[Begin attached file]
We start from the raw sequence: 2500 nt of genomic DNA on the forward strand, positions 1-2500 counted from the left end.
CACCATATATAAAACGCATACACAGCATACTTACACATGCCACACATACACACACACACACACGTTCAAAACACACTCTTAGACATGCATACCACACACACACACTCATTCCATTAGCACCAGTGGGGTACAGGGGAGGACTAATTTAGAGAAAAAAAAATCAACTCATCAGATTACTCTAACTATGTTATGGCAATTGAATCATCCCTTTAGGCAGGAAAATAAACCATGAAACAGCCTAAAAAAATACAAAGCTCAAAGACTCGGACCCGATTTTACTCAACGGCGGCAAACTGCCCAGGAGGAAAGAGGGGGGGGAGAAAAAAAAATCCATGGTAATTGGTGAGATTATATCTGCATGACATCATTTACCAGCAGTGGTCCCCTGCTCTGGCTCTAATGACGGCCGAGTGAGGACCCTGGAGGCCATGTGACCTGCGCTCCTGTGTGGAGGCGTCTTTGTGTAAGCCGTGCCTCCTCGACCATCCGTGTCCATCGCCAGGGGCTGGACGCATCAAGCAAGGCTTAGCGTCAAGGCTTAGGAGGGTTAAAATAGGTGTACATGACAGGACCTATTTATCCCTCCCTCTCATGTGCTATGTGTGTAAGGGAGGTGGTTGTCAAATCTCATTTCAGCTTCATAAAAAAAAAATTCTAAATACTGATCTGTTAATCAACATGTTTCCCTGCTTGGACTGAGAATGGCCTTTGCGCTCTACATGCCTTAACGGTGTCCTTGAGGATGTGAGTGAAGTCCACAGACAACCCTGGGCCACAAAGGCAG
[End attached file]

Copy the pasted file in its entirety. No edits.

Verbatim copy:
We start from the raw sequence: 2500 nt of genomic DNA on the forward strand, positions 1-2500 counted from the left end.
CACCATATATAAAACGCATACACAGCATACTTACACATGCCACACATACACACACACACACACGTTCAAAACACACTCTTAGACATGCATACCACACACACACACTCATTCCATTAGCACCAGTGGGGTACAGGGGAGGACTAATTTAGAGAAAAAAAAATCAACTCATCAGATTACTCTAACTATGTTATGGCAATTGAATCATCCCTTTAGGCAGGAAAATAAACCATGAAACAGCCTAAAAAAATACAAAGCTCAAAGACTCGGACCCGATTTTACTCAACGGCGGCAAACTGCCCAGGAGGAAAGAGGGGGGGGAGAAAAAAAAATCCATGGTAATTGGTGAGATTATATCTGCATGACATCATTTACCAGCAGTGGTCCCCTGCTCTGGCTCTAATGACGGCCGAGTGAGGACCCTGGAGGCCATGTGACCTGCGCTCCTGTGTGGAGGCGTCTTTGTGTAAGCCGTGCCTCCTCGACCATCCGTGTCCATCGCCAGGGGCTGGACGCATCAAGCAAGGCTTAGCGTCAAGGCTTAGGAGGGTTAAAATAGGTGTACATGACAGGACCTATTTATCCCTCCCTCTCATGTGCTATGTGTGTAAGGGAGGTGGTTGTCAAATCTCATTTCAGCTTCATAAAAAAAAAATTCTAAATACTGATCTGTTAATCAACATGTTTCCCTGCTTGGACTGAGAATGGCCTTTGCGCTCTACATGCCTTAACGGTGTCCTTGAGGATGTGAGTGAAGTCCACAGACAACCCTGGGCCACAAAGGCAG